digitally signing contracts
melvincarvalho at gmail.com
Mon Oct 31 16:40:33 CET 2011
On 30 October 2011 05:21, Eric Abrahamsen <eric at ericabrahamsen.net> wrote:
> I own a small business that works with contractors all over the world,
> and I'm currently scratching my head over the issue of signing
> contracts. I know that gpg can/has been used to this purpose, but I
> wanted to ask the list's advice. There isn't a whole lot of information
> on the webs on the issue, this is the most thorough description I found:
> Is there a general sense that this is viable (at least as viable as
> scanning and emailing contracts that have been signed with a pen)? Does
> the process outlined in that webpage have any gotchas? To wit (apologies
> for hackneyed "Bob and Alice"):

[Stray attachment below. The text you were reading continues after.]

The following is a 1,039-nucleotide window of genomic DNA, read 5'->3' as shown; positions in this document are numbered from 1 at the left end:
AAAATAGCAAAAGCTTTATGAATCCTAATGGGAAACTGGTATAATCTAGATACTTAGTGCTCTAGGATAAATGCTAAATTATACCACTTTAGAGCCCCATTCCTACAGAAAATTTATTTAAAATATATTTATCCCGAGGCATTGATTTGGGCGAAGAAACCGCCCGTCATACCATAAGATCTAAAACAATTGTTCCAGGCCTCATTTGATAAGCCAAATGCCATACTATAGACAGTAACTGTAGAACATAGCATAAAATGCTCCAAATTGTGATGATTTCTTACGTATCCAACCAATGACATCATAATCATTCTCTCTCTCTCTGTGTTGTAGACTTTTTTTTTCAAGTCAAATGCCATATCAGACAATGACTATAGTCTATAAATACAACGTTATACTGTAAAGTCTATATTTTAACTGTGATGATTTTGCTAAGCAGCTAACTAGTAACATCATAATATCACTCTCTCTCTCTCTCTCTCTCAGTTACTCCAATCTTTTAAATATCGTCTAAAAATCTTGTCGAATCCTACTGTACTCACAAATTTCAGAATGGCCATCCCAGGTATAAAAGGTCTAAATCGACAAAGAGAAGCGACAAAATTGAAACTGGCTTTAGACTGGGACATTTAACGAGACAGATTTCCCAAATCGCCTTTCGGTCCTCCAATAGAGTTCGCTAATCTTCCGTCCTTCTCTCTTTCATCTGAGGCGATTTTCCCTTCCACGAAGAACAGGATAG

> 1. Bob writes a contract; the names and fingerprints of both Bob's and
> Alice's PGP keys are included in the original body of the contract.
> 2. Bob clearsigns the contract, sends to Alice.
> 3. Alice verifies Bob's signature, then adds text *outside* of the part
> of the contract signed by Bob, to the effect that she agrees to this
> contract. She clearsigns the entire contract (including Bob's
> signature) and sends it back to Bob.
> 4. Bob verifies his own original signature, to prevent tampering.
> 5. Bob verifies Alice's signature.
> Are there any technical pitfalls here? The main one that I can think of
> is that this potentially reverses the incentive for verifying key
> ownership -- usually you're working to prove that you *do* own a key,
> whereas now you might have a reason to temporarily fake ownership of a
> key you don't own (allowing you to later legally repudiate a contract).
> I can't think of how that would actually play out, but it seems like
> the system as a whole was not designed in this direction…
> As for the legal validity of such a process, I can do my own research,
> but if anyone had anything to note, that would be appreciated!
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